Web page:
As regular CFZ-watchers will know, for some time Corinna has been doing a column for Animals & Men and a regular segment on On The Track... particularly about out-of-place birds and rare vagrants. There seem to be more and more bird stories from all over the world hitting the news these days so, to make room for them all - and to give them all equal and worthy coverage - she has set up this new blog to cover all things feathery and Fortean.

Thursday, 20 November 2014

Eight new bird species breeding in Denmark

Warmer climate and protection attracting them to settle in the Danish countryside

November 20, 2014

by Lucie Rychla

The ed-crested pochard, caspian tern, great egret, peregrine falcon, bee-eater, white-wing crossbill, golden eagle and Egyptian goose can be spotted breeding in the Danish countryside.

According to the Danish ornithological society (DOF), these species were recorded during the first phase of the Atlas III project.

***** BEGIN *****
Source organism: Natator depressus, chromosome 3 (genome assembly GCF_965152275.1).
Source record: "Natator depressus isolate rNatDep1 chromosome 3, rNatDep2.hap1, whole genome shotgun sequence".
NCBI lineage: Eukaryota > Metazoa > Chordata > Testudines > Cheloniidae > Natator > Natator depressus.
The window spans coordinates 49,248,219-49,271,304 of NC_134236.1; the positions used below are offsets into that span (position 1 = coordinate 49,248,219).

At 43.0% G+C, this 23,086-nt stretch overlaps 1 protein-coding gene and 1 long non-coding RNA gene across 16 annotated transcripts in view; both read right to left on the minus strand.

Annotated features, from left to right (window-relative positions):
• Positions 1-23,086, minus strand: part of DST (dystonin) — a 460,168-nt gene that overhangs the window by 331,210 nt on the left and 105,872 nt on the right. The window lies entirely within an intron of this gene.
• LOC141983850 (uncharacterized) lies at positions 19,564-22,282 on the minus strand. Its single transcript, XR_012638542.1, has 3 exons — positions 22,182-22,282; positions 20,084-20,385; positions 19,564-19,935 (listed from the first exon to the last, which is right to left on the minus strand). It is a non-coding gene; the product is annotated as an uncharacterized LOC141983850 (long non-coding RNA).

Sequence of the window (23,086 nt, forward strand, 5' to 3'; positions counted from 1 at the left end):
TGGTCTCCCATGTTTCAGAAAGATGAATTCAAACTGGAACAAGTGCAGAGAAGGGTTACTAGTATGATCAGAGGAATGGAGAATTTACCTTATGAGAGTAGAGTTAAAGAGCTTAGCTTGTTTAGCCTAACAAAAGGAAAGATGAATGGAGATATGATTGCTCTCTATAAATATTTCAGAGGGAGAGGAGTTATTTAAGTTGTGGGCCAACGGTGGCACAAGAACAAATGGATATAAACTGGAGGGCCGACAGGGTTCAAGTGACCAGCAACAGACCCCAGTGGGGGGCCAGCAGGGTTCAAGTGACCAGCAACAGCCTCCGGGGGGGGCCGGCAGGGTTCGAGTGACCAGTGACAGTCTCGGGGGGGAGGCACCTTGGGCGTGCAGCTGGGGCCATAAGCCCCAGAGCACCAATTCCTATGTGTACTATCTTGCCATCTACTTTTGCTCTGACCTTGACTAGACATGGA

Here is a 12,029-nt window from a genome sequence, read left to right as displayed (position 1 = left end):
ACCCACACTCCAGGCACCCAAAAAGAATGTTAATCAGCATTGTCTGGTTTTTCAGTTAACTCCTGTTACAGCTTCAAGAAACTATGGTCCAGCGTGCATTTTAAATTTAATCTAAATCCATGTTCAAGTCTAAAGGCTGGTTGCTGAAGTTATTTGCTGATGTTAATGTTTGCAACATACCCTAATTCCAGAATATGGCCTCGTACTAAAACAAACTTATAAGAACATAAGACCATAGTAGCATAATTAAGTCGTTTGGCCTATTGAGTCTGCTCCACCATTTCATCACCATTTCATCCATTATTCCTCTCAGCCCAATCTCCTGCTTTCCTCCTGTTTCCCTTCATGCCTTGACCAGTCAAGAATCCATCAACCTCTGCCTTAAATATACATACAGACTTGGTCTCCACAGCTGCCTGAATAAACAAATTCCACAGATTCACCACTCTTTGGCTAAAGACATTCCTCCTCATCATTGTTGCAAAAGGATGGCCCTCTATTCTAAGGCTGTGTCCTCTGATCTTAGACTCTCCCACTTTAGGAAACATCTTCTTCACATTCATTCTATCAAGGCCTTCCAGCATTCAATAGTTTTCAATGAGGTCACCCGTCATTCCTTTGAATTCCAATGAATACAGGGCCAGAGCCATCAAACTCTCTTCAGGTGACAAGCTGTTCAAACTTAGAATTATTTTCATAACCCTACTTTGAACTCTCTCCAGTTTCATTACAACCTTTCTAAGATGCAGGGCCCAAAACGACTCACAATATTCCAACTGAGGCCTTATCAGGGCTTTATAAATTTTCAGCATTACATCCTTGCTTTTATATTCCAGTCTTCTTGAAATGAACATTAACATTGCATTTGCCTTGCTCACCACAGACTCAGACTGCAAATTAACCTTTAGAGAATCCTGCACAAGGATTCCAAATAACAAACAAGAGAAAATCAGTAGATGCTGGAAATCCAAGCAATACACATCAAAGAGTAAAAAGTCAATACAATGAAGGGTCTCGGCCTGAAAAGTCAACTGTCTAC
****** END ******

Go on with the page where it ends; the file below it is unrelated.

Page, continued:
Its aim is to provide completely updated documentation of the current circulation of all bird species breeding in the country.

Equipped with notebooks and binoculars, 1,040 ornithologists have been scrutinising Danish woods, lakes and cities mapping local bird-life since early spring. 

Better climate conditions
The new species are quite different, so it is not clear why they have all decided to move to Denmark. 

However, a DOF biologist, Iben Hove Sørensen, believes that some of them moved north because of the climate changes that have created more suitable conditions for the birds.

"We believe that, for instance, the caspian tern moved to Denmark because it did not have a very successful breeding season in Scania. So, it decided to give it a go here instead," Sørensen explained to Jyllands-Posten.

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